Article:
- Three volcanoes are erupting at the same time on a remote island chain in Alaska.
- Two of the volcanoes are spewing low levels of ash and steam.
- The eruptions have not affected any nearby communities or disrupted air travel, officials said.
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Three volcanoes on a remote island chain in Alaska have been erupting simultaneously for more than a week, NBC reported.
Two of the volcanoes, located on the 800-mile stretch of the Aleutian island chain, are spewing low levels of ash and steam.
Other volcanoes, including Pavlof, Great Sitkin, and Semisopochnoi Volcano, are under an orange threat level, which signals that eruptions are underway.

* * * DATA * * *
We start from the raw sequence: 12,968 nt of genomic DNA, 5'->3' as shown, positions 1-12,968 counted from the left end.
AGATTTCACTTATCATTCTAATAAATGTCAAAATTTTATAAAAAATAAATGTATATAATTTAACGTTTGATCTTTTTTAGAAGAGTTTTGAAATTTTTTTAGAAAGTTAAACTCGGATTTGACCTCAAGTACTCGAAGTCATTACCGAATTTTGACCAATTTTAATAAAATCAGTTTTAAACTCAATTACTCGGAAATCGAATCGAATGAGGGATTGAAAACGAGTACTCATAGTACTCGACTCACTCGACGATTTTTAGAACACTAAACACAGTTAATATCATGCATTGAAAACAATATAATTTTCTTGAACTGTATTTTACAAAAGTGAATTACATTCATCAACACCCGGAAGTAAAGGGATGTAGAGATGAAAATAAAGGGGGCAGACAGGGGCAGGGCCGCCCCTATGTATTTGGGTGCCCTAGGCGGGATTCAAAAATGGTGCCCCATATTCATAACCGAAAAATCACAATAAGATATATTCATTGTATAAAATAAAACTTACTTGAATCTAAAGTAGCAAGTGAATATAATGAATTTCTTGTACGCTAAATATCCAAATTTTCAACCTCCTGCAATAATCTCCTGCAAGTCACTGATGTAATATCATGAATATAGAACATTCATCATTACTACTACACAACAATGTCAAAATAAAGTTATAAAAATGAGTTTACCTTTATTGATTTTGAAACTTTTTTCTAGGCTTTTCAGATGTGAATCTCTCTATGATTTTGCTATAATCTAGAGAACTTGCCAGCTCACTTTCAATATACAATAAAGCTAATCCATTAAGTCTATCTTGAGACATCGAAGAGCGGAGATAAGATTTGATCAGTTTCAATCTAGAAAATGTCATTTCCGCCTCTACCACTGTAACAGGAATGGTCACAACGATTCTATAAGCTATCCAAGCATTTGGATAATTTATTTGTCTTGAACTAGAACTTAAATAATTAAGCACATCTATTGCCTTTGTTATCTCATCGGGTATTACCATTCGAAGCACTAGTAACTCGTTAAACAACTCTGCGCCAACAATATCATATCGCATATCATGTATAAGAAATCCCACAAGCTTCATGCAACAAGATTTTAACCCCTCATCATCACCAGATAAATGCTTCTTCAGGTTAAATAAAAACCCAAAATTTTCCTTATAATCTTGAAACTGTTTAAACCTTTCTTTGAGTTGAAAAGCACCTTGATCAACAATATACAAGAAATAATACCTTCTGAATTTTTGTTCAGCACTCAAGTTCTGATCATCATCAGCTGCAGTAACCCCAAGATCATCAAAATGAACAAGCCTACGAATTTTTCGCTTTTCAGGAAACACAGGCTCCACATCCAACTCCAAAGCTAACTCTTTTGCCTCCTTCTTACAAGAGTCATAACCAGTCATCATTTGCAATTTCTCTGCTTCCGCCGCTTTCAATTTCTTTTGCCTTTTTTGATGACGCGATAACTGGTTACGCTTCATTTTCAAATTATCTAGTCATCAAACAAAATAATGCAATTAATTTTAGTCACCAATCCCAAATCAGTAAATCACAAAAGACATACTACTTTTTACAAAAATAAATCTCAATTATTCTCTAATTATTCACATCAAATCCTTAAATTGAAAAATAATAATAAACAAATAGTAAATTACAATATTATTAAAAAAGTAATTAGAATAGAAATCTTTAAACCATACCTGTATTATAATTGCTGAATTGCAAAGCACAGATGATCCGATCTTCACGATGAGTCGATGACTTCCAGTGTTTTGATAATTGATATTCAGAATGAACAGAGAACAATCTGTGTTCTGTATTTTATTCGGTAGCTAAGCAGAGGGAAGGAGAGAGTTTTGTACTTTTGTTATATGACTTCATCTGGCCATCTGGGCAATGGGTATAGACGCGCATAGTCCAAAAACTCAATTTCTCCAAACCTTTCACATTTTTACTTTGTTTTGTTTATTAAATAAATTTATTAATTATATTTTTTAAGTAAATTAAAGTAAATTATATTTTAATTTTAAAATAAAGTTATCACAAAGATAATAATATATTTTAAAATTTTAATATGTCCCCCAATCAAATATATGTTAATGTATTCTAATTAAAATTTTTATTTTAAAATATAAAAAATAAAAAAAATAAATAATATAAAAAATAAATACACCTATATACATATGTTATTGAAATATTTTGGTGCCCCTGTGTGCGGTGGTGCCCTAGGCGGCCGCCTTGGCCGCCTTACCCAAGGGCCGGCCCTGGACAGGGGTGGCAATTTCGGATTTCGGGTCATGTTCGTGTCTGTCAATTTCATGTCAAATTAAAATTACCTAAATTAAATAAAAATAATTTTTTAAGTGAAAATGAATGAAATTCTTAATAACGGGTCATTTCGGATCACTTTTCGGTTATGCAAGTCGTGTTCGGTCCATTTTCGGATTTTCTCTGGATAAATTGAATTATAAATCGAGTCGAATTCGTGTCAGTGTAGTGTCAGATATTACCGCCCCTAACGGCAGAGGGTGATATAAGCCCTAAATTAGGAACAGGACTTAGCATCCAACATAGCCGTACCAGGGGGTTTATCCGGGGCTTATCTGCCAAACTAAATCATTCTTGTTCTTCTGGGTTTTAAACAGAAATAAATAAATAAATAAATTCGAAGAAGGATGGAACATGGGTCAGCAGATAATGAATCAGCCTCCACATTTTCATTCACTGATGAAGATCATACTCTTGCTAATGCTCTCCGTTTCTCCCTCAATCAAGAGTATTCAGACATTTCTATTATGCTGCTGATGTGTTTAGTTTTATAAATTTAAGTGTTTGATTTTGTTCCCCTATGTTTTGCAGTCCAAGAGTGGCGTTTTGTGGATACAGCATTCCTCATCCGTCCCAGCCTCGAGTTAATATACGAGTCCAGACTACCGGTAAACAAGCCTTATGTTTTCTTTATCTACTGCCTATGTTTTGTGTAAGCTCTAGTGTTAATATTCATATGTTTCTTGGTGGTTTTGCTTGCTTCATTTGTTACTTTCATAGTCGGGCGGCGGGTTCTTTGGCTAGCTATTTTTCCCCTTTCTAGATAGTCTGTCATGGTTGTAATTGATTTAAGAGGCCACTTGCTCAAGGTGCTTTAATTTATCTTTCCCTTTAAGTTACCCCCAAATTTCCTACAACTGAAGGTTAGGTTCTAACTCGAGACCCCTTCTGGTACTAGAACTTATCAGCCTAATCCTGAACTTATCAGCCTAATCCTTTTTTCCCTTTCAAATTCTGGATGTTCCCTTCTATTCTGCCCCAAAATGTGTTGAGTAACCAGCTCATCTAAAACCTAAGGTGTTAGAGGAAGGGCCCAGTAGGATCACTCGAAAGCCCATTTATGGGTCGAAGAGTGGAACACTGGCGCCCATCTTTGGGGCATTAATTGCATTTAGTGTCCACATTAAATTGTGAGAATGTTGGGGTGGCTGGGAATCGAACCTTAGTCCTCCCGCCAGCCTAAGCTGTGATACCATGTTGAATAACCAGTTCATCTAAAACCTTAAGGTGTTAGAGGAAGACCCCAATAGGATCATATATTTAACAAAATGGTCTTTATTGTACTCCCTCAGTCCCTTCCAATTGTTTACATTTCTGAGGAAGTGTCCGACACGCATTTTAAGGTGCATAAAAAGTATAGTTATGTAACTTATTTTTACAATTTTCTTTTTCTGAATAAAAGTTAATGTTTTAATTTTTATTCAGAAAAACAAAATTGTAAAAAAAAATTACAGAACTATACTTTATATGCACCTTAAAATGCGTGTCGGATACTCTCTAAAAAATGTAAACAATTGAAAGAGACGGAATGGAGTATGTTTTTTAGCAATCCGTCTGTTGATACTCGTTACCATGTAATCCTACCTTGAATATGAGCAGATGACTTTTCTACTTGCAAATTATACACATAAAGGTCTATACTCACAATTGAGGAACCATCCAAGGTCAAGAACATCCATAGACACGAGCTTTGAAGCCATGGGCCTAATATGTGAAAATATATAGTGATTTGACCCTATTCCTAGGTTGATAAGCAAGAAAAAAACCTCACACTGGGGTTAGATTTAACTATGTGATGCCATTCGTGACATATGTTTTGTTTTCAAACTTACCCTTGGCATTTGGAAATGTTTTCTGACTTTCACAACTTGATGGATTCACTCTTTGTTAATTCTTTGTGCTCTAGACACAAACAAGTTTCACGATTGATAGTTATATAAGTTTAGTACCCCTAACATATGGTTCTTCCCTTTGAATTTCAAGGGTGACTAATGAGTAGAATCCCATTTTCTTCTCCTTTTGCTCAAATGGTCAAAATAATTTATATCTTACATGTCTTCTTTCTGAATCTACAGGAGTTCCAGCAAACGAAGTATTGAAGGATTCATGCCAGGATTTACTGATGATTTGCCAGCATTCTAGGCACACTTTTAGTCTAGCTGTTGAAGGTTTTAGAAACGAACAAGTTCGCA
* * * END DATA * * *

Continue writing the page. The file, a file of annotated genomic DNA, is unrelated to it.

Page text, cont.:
But due to their remote location, the eruptions currently don't pose a threat to any nearby communities. They have also not disrupted air travel, NBC reported.
It is not unusual for this area, also known as the "Ring of Fire," to experience volcanic eruptions since it is located along the rim of the Pacific Ocean, where many of the world's earthquakes and volcanic eruptions occur.
"Alaska has a lot of volcanoes, and we typically see maybe one eruption every year, on average," Matthew Loewen, a research geologist with the Alaska Volcano Observatory, told NBC News. "To have three erupting at once is less common, but it does happen."
Scientists continue to closely monitor the volcanoes for signs of changes.
A 6.9 earthquake struck off the coast of the Alaskan Peninsula early Saturday morning, the U.S. Geological Survey reported.
Despite the size of the quake, no tsunami warnings were issued.